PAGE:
Disdain and snobbery toward the electric bass?

Living in a world with those “closed-minded purists”

By Jon Liebman
Week of January 20, 2020

A few weeks ago, I wrote about how certain people don’t believe the electric bass is an acceptable instrument for playing jazz, particularly when it comes to playing walking bass lines. But the argument goes even deeper. In fact, there are individuals who flat-out refuse to acknowledge the electric bass as a legitimate musical instrument altogether. 

I touched on the topic in this week’s interview with Jason Heath, a prolific podcaster and self-proclaimed bass nerd, whose focus happens to be primarily on the upright bass. I asked Jason if he’d encountered this “purist snobbery” among acoustic bass players with whom he’s come in contact.

I’d set up the question, first by telling Jason about my experience interviewing world-renowned double bass virtuoso soloist Gary Karr. Aside from being incredibly friendly and open, I was impressed – and admittedly, a bit surprised – when Gary began expressing his appreciation for people like Victor Wooten, Michael Manring, Jaco Pastorius and other world-class electric bass players. Not a hint of snobbery in his voice!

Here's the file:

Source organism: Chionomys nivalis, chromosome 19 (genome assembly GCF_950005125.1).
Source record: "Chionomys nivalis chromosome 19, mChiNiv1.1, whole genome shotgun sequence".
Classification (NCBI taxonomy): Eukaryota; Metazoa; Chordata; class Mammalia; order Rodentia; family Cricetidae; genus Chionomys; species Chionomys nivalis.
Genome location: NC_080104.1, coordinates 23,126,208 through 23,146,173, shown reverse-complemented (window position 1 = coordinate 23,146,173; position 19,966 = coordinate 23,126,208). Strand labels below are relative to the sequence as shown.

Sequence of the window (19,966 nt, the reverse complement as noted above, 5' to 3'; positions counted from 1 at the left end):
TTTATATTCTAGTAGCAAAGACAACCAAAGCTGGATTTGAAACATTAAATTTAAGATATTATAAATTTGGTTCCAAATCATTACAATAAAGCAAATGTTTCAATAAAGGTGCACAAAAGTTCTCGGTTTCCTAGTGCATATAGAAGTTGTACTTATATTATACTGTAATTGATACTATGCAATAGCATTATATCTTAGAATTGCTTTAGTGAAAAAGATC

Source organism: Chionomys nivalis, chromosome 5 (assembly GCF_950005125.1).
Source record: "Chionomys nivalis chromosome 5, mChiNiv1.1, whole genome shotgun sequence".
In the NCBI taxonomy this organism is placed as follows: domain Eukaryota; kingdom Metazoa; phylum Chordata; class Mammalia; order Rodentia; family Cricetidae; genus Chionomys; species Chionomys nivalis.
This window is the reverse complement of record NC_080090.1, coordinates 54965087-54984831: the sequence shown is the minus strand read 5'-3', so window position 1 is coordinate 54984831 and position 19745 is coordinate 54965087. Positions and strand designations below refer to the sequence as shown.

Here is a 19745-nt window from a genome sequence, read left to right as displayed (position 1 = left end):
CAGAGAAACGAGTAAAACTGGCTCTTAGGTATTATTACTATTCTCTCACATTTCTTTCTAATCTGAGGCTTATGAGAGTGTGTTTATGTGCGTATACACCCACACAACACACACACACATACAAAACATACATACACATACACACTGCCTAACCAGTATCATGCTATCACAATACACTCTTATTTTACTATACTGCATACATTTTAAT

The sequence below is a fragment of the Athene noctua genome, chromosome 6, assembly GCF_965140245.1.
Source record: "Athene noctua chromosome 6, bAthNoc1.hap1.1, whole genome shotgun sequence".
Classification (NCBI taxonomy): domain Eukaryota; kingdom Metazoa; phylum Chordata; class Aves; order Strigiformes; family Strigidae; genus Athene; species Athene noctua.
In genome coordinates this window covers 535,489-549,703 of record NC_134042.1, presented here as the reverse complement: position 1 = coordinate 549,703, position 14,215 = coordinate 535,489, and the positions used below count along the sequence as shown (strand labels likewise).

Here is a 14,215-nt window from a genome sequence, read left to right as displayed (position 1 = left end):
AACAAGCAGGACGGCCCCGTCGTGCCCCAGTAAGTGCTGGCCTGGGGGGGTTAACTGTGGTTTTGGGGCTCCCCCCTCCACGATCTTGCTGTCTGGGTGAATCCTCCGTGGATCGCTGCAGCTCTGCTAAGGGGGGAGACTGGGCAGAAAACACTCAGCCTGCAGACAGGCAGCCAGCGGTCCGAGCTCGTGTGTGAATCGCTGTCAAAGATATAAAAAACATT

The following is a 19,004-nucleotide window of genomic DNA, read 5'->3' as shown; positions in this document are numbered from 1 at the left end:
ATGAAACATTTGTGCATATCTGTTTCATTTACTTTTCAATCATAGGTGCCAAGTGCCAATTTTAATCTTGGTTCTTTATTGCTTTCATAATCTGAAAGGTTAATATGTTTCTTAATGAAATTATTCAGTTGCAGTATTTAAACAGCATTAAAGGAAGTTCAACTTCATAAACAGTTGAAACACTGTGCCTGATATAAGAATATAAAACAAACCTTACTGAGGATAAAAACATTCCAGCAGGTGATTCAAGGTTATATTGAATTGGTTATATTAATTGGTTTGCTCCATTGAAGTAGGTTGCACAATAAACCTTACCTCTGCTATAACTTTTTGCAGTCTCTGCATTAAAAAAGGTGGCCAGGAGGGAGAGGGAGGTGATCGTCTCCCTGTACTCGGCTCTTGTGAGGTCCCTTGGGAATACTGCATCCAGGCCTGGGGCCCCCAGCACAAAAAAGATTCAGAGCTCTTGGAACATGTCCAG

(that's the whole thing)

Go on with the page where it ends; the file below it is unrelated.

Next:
I also shared another story with Jason about how I’d been in a jazz club many years ago, and was having a conversation with the drummer. We were getting on pretty well, talking about jazz, our favorite players, classic recordings, and such. Then one point, I happened mentioned to that I play electric bass too. “Not with me you don’t,” he barked. “I hate that thing!” The snobbery and disdain was palpable.